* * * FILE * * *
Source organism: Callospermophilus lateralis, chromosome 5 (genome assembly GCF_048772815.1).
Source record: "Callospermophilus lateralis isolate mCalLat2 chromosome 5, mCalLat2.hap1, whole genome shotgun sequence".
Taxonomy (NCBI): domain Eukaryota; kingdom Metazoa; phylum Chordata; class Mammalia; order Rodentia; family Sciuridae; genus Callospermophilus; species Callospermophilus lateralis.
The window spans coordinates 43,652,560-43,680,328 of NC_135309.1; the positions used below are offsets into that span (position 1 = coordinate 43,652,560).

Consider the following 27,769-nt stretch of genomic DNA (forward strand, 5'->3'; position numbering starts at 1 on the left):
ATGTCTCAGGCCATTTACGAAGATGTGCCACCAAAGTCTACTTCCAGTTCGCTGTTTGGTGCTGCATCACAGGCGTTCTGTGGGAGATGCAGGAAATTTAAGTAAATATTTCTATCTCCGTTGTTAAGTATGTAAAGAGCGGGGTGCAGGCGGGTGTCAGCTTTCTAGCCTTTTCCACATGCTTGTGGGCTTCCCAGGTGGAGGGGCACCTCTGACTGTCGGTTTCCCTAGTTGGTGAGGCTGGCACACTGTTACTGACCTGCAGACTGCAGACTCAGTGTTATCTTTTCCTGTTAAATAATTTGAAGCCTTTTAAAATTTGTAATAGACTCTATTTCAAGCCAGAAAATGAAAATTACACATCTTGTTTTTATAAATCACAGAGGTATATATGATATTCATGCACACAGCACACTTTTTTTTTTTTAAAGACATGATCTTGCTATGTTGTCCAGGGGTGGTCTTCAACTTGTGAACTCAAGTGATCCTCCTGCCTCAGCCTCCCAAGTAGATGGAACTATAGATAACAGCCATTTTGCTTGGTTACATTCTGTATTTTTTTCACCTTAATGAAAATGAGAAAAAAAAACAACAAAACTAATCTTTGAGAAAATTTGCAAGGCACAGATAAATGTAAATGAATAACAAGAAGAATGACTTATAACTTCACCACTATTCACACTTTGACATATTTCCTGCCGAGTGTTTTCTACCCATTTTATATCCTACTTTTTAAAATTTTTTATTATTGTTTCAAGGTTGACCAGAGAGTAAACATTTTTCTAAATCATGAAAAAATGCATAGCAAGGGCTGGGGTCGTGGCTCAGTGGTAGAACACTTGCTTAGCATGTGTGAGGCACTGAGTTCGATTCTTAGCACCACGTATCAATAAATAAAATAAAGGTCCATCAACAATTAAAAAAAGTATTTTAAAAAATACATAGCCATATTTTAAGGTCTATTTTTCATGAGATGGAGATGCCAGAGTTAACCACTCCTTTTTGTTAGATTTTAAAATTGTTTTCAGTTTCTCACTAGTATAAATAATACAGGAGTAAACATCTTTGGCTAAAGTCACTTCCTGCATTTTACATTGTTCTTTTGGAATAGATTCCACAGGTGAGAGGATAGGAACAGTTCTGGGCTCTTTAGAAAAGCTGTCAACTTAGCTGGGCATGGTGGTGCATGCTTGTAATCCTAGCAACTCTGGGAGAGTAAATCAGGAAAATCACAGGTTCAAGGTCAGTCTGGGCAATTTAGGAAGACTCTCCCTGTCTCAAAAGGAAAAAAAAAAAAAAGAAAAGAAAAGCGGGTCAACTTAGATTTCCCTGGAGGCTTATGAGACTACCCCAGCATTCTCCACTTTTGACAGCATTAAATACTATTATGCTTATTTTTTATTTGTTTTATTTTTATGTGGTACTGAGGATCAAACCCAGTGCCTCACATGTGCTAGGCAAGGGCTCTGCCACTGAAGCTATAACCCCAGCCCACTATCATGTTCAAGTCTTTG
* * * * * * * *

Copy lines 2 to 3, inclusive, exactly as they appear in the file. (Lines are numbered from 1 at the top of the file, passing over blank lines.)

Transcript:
Source record: "Callospermophilus lateralis isolate mCalLat2 chromosome 5, mCalLat2.hap1, whole genome shotgun sequence".
Taxonomy (NCBI): domain Eukaryota; kingdom Metazoa; phylum Chordata; class Mammalia; order Rodentia; family Sciuridae; genus Callospermophilus; species Callospermophilus lateralis.